We are at the second in a series of eight of the most memorable starring roles, next is the original ‘The Italian Job’ and the legendary getaway scene featuring the rooftops and back streets of Turin…
The Italian Job
(1969, Turin, directed by Peter Collinson. Starring: Michael Caine, Noël Coward)
Michael Caine stars as Charlie Croker, a cunning cockney mobster, in this British cult classic. Croker and the gang sabotage the Turinese traffic control system in order to rob a shipment of gold – making their getaway in the iconic Mini Coopers. Famous above all for these sequences, the breathtaking stunts see the Minis jumping between buildings and crossing rivers to evade the police. Allegedly, Fiat offered the producers an unlimited supply of their 500s – plus a whopping $50,000 – to use their cars, recognising the potential for boosting sales of their trademark car. The producers promptly refused the extravagant offer in favour of the British Mini.
Central Turin provides the setting for the riveting stunt sequences that see the Minis careering down the stairs of Palazzo Madama and bursting though the arcade doors (filmed in the Galeria San Federico and the Galeria dell’Industria). The Minis also take to the rooftop track of the Fiat factory, which is part of an enormous spiral production line – cars are built in the factory below and then tested on the track.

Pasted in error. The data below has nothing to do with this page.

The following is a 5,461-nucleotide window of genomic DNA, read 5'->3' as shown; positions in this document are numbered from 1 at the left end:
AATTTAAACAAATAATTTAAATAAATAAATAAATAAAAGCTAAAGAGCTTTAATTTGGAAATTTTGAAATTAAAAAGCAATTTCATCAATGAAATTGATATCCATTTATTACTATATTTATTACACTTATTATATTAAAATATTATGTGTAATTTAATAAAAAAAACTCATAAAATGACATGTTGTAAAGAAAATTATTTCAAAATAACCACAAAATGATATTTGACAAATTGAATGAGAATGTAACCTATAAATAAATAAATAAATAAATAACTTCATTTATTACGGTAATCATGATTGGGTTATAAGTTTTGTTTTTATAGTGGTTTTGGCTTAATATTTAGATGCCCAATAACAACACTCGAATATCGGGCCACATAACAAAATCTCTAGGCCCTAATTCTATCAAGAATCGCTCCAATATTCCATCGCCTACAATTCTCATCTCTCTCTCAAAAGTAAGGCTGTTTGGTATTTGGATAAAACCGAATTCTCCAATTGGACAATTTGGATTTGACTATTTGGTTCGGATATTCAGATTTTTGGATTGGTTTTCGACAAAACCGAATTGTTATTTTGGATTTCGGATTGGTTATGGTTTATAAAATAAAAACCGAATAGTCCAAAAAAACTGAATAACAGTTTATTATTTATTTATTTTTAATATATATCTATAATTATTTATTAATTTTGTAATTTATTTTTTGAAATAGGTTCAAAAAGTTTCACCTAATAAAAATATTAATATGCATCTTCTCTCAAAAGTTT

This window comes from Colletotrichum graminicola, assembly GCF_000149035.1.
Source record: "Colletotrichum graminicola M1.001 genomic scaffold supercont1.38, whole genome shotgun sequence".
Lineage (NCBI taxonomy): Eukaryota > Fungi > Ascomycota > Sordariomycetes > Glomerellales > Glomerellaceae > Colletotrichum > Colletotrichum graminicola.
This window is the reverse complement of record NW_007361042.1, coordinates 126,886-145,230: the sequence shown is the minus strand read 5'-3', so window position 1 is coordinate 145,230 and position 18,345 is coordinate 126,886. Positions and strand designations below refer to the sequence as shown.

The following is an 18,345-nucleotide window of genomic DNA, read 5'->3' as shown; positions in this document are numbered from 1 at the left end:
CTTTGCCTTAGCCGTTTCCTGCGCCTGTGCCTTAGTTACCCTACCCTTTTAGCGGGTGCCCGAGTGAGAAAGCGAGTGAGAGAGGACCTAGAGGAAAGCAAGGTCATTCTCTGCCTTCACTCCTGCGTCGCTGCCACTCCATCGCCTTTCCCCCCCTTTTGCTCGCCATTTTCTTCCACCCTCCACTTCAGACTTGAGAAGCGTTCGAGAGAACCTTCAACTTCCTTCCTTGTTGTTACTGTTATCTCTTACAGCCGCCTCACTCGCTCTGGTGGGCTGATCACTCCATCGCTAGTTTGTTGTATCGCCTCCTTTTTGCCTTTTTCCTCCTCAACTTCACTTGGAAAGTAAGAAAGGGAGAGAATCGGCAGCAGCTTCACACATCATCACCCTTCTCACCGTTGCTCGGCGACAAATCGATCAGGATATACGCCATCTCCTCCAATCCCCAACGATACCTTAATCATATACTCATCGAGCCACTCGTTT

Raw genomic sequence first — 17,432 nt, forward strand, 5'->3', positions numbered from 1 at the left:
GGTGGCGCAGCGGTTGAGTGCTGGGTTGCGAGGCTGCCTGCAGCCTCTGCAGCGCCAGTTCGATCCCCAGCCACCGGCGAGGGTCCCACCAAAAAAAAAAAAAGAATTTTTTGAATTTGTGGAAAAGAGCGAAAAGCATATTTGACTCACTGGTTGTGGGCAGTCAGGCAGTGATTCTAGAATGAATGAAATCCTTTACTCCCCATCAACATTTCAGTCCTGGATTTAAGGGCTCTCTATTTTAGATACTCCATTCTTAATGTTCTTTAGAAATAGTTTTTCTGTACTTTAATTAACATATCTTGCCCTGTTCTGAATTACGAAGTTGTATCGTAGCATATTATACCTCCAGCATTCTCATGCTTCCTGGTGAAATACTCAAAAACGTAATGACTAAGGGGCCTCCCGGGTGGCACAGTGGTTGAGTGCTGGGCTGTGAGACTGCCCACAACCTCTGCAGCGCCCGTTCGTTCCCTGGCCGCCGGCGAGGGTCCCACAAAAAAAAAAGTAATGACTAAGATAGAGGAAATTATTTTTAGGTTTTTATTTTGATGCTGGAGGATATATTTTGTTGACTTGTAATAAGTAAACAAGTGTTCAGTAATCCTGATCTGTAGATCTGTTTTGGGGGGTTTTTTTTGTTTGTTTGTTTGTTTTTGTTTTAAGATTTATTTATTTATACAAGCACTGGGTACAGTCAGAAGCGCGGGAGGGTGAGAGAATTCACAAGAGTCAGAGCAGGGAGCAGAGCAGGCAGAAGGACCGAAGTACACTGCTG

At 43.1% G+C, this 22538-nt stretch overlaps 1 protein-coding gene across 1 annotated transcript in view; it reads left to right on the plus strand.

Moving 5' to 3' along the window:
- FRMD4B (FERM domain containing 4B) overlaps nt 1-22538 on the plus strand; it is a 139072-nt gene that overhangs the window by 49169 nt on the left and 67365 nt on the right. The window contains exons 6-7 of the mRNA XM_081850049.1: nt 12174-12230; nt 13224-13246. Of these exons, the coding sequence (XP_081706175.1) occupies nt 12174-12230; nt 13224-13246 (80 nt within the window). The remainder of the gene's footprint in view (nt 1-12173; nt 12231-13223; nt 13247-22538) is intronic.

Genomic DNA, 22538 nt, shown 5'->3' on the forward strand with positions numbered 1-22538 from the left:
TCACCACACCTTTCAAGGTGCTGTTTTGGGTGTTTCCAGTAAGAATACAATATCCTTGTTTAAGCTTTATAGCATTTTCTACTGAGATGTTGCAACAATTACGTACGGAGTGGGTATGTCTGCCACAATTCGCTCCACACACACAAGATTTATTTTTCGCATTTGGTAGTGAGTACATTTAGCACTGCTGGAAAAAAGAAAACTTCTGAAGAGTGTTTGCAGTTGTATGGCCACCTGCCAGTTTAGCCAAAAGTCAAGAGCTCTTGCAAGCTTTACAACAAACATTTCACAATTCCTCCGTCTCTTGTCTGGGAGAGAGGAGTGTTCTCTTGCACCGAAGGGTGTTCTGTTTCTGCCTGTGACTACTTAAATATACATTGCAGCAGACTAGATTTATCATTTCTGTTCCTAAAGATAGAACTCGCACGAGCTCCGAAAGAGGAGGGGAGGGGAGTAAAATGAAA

To get a closer look at the factory – designed by Pieno (designer of the Pompidou Centre in Paris) – stay at the Meridien Lingotto Hotel (www.lemeridien-lingotto.it, +39 011 664 2000, Via Nizza 262) where you can now jog along the track. The treacherous roads which feature in the concluding sequences of the film can be found on the St. Bernard pass in the Alps. The gang are ultimately left dangling near Ceresole Reale, in one of the most talked about endings in cinematic history.